Fall In Love with Your Old Lenses Again
This is my first blog post ever. I remember thinking that if I ever put together a photography website, I’d probably never do a blog because, of time, and content, and any other excuse you can think of. The truth is, while I’m a budding photographer with limited experience, I figured there were things in my head that I just wanted to put on paper that might just help somebody else out. So here goes.
I want to talk about pulling out some of your old, trusty equipment and put them to use again. I can’t speak for every photographer, but I'm always looking to upgrade equipment, when I can afford it. I think I've probably bought two brand new lenses in my lifetime. I buy quality used gear, and when I do, I want to get to know it right away. Sometimes I forget that I have other lenses sitting in a closet, begging to be pulled out once in a while.
I have a solid Nikon AF-D Nikkor 28-200mm 3.5-5.6 that I pulled out of the trunk last week. I was going to an event where I just wanted to carry my Nikon D7100, with one mounted lens. Most days I would opt to mount my Sigma 50mm 1.4, or my Nikon 50mm 1.8 prime, and then carry my trinity in my camera bag. But I wasn’t in the mood to be loaded down, and miss a moment while swapping lenses in a crowded place. The Nikon 28-200mm, while not the fastest lens, had plenty of range for this event. Plus it was broad daylight so I wasn’t too worried. While at the event, I snapped a few pictures to warm up, but there was nothing spectacular calling out to me.
When a friend of mine and I decide to leave and walk back to our cars, I happened to notice three ladies in big floppy hats, riding these retro bicycles towards us. They were in a hurry! Pedaling as fast as they could, while holding on to their hats. Seeing the moment developing in front of me, I raised my camera, focused, and fired off three shots. They noticed me, giggled a bit, and continued on. They were in a good mood, and I was very pleased to have been a part of that moment, and captured it. Sometimes when you go looking for the moment, you need to let go and let it come to you. The Nikon 28-200mm did not disappoint. I was very happy looking in the viewfinder to see the results.
Later on that very hot afternoon, I found myself downtown walking Main Street, again searching for a moment. I was just about to head home (again), when I ran into one of my friends and his girlfriend. I knew that when I saw this guy, his best buddy was somewhere close by. They are like brothers. Sure enough, I found his other half in a bar chatting with a young lady, Lauren. After greetings and introductions, I started chatting with Lauren I noticed that she look comfortable, and confident, and she had one of those faces that you might see on TV. I actually said this to her, right before asking if I could take a couple shots…pictures. Had to be specific here, since we are in a bar. She asked me what should she do, and I replied just keep talking. We were actually right in the midst of talking about how she ended up as an extra in a commercial. Even though the bar was dark, Lauren was sitting a couple tables down from a huge front window. The light coming in was hitting her skin and dark hair just right. I took my first shot, while still chatting, pumped up my ISO, and fired off about seven or eight shots. Lauren laughed at our impromptu photo shoot. I captured that too.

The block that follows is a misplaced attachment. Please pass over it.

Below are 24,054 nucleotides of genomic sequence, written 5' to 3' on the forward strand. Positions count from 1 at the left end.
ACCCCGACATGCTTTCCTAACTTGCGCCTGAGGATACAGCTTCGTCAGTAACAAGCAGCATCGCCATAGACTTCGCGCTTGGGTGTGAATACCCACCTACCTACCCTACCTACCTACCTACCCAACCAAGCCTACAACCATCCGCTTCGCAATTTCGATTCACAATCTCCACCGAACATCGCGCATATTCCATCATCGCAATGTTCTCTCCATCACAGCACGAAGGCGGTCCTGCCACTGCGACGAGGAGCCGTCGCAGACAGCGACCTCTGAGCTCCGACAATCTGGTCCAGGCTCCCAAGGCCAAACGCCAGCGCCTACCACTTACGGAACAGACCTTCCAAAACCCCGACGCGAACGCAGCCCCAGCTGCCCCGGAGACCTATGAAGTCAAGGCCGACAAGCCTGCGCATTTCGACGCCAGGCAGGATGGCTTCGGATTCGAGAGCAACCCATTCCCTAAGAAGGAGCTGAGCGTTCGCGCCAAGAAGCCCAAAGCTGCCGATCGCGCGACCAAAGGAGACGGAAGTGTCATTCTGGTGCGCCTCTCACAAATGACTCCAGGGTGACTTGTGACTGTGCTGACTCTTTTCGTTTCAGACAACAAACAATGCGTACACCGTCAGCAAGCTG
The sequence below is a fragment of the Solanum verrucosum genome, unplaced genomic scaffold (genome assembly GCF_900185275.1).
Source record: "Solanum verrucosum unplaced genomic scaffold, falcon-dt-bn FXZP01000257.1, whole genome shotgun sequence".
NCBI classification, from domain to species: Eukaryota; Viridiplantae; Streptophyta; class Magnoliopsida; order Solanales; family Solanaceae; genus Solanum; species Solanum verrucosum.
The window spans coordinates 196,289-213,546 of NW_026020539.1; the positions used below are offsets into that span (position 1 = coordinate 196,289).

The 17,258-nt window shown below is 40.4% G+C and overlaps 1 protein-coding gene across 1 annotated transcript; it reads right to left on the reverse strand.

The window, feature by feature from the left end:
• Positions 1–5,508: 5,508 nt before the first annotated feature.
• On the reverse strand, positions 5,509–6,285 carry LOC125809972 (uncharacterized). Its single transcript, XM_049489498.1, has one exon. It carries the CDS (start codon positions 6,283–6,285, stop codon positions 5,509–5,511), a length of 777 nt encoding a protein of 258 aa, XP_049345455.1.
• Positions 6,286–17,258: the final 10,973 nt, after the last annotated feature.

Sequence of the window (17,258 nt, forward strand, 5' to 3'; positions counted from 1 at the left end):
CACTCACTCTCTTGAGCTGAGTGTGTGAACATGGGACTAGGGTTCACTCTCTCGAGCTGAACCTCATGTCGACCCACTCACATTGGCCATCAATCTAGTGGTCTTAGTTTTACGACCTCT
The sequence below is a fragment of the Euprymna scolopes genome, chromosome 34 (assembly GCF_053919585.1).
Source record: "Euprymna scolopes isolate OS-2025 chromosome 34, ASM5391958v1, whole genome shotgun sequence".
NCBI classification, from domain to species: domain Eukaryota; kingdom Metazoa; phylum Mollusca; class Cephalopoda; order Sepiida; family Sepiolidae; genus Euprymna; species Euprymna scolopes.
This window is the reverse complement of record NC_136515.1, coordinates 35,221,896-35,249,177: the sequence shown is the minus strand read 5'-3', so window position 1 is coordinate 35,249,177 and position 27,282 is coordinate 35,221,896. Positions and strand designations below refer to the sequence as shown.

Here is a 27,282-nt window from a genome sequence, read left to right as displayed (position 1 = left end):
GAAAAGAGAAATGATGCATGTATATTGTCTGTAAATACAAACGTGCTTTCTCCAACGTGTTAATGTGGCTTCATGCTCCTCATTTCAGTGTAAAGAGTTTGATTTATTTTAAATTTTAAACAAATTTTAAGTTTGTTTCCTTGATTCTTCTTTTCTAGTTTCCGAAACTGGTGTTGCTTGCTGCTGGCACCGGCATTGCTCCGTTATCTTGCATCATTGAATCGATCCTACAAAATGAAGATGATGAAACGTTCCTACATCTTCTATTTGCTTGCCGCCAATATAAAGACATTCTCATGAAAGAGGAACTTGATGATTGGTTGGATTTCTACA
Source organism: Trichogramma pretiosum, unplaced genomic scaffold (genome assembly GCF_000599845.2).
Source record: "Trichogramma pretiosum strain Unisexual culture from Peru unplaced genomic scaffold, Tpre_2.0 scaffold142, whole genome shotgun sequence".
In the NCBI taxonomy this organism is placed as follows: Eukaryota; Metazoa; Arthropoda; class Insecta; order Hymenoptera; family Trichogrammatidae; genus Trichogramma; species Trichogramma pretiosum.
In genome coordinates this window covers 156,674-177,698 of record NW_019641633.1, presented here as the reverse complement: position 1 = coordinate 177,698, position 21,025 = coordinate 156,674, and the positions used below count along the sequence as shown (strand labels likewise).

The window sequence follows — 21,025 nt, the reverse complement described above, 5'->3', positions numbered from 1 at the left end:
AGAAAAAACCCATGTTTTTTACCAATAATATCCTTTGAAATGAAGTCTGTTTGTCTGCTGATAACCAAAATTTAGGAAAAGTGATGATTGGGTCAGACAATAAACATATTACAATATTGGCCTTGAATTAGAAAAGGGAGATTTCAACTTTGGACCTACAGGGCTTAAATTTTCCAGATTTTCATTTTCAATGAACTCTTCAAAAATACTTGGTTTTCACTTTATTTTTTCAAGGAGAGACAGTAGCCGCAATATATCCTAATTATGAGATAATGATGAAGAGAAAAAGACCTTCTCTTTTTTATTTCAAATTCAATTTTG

I love these photos. I really do. I love the moments. I love the colors, and the contrast. I love the smiles. These are true, natural moments! I knew the Nikon 28-200mm AF-D would work well during the day, but I wasn’t sure how it would handle the dark bar scene. After all, this lens is relatively old…introduced in 1998, and discontinued in 2006. But combined with the Nikon D7100, the results are pretty darn good. I'll let you be the judge
As photographers we can sometime fall in love with our newest piece of gear. But sometimes it’s worth it to reach back in that cool, dry, dark place, and dust off some of those old tanks, and put them back into action.
Fall in love with your old lenses again from time to time.